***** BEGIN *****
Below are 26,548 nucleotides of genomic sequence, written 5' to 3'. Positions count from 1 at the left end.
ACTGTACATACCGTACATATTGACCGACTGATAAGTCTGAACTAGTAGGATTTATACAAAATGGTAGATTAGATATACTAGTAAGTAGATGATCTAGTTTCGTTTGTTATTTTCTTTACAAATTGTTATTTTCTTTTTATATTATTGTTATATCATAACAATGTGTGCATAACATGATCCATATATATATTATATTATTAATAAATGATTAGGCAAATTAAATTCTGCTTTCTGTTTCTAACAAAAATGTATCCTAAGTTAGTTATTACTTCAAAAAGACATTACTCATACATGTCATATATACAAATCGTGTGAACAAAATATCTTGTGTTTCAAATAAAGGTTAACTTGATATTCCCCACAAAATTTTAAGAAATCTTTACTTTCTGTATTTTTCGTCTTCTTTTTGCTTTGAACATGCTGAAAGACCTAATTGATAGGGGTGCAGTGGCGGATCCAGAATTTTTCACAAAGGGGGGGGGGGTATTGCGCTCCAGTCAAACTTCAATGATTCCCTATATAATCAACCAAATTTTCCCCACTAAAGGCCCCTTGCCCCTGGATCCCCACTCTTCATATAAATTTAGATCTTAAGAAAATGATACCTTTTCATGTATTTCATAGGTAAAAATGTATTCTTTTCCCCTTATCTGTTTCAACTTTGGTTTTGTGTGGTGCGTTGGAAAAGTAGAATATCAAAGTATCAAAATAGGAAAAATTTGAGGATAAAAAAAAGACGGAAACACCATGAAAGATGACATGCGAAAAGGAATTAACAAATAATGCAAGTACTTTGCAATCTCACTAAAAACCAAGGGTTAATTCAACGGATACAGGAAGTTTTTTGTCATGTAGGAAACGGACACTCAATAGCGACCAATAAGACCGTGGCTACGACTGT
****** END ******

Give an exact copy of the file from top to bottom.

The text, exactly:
Below are 26,548 nucleotides of genomic sequence, written 5' to 3'. Positions count from 1 at the left end.
ACTGTACATACCGTACATATTGACCGACTGATAAGTCTGAACTAGTAGGATTTATACAAAATGGTAGATTAGATATACTAGTAAGTAGATGATCTAGTTTCGTTTGTTATTTTCTTTACAAATTGTTATTTTCTTTTTATATTATTGTTATATCATAACAATGTGTGCATAACATGATCCATATATATATTATATTATTAATAAATGATTAGGCAAATTAAATTCTGCTTTCTGTTTCTAACAAAAATGTATCCTAAGTTAGTTATTACTTCAAAAAGACATTACTCATACATGTCATATATACAAATCGTGTGAACAAAATATCTTGTGTTTCAAATAAAGGTTAACTTGATATTCCCCACAAAATTTTAAGAAATCTTTACTTTCTGTATTTTTCGTCTTCTTTTTGCTTTGAACATGCTGAAAGACCTAATTGATAGGGGTGCAGTGGCGGATCCAGAATTTTTCACAAAGGGGGGGGGGGTATTGCGCTCCAGTCAAACTTCAATGATTCCCTATATAATCAACCAAATTTTCCCCACTAAAGGCCCCTTGCCCCTGGATCCCCACTCTTCATATAAATTTAGATCTTAAGAAAATGATACCTTTTCATGTATTTCATAGGTAAAAATGTATTCTTTTCCCCTTATCTGTTTCAACTTTGGTTTTGTGTGGTGCGTTGGAAAAGTAGAATATCAAAGTATCAAAATAGGAAAAATTTGAGGATAAAAAAAAGACGGAAACACCATGAAAGATGACATGCGAAAAGGAATTAACAAATAATGCAAGTACTTTGCAATCTCACTAAAAACCAAGGGTTAATTCAACGGATACAGGAAGTTTTTTGTCATGTAGGAAACGGACACTCAATAGCGACCAATAAGACCGTGGCTACGACTGT